(a) The UNCITRAL Arbitration Rules simply provide that “the arbitral tribunal shall determine the admissibility, relevance, materiality and weight of the evidence offered”; and
(b) The SIAC Arbitration Rules go further in providing that “the Tribunal shall determine the relevance, materiality and admissibility of all evidence. Evidence need not be admissible in law” (emphasis added).

If the Zurich criteria form part of the law of contract, a tribunal would be expected to apply those criteria as part of the law of contract. Conversely, if the Zurich criteria form part of the law of evidence, a tribunal would not be constrained by the Zurich criteria. This is all the more so for SIAC tribunals, where the SIAC Arbitration Rules expressly provide that “evidence need not be admissible in law”.

The Singapore High Court considered this issue (HSBC Trustee (Singapore) Ltd v Lucky Realty Co Pte Ltd [2015] SGHC 93). The decision in HSBC Trustee may have the effect of constraining international arbitration tribunals to apply, as part of the law of contract, the Zurich criteria when interpreting contracts governed by Singapore law. The High Court’s reasoning on each of the four categories of extrinsic evidence are discussed below.

First, in relation to evidence on circumstances surrounding the contract, the High Court reasoned that the law of evidence admits this type of evidence “without restriction” and the law of contract then accepts all of the evidence to be a legitimate aid to construction. Later in the same judgment, the High Court stated that, as a matter of the law of contract, this type of evidence is a permissible aid to construction if it satisfies the Zurich criteria. On this reasoning, the Zurich criteria appears to form part of contract law.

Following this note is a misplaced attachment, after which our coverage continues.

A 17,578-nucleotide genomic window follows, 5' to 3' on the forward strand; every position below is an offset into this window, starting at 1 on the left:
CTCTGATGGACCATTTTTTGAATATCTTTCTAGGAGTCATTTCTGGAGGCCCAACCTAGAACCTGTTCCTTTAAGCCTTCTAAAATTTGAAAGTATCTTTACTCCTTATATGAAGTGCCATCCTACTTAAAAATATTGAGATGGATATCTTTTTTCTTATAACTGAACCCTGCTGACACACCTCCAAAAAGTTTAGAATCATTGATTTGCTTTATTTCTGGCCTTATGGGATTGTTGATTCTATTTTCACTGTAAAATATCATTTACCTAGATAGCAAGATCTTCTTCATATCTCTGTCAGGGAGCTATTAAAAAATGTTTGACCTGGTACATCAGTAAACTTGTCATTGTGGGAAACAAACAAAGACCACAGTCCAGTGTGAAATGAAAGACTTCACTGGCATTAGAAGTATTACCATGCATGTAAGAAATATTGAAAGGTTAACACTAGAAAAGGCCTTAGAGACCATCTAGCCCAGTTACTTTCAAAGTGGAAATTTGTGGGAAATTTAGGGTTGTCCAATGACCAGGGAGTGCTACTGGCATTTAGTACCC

Secondly, in relation to evidence on subjective intentions of the parties, the High Court reasoned that both the law of evidence and the law of contract permit such evidence only if there is latent ambiguity in the contract. A latent ambiguity is one which becomes apparent only when the language is applied to the factual situation. In so finding, the High Court cited Sembcorp Marine which, in turn, cited certain English contract textbooks.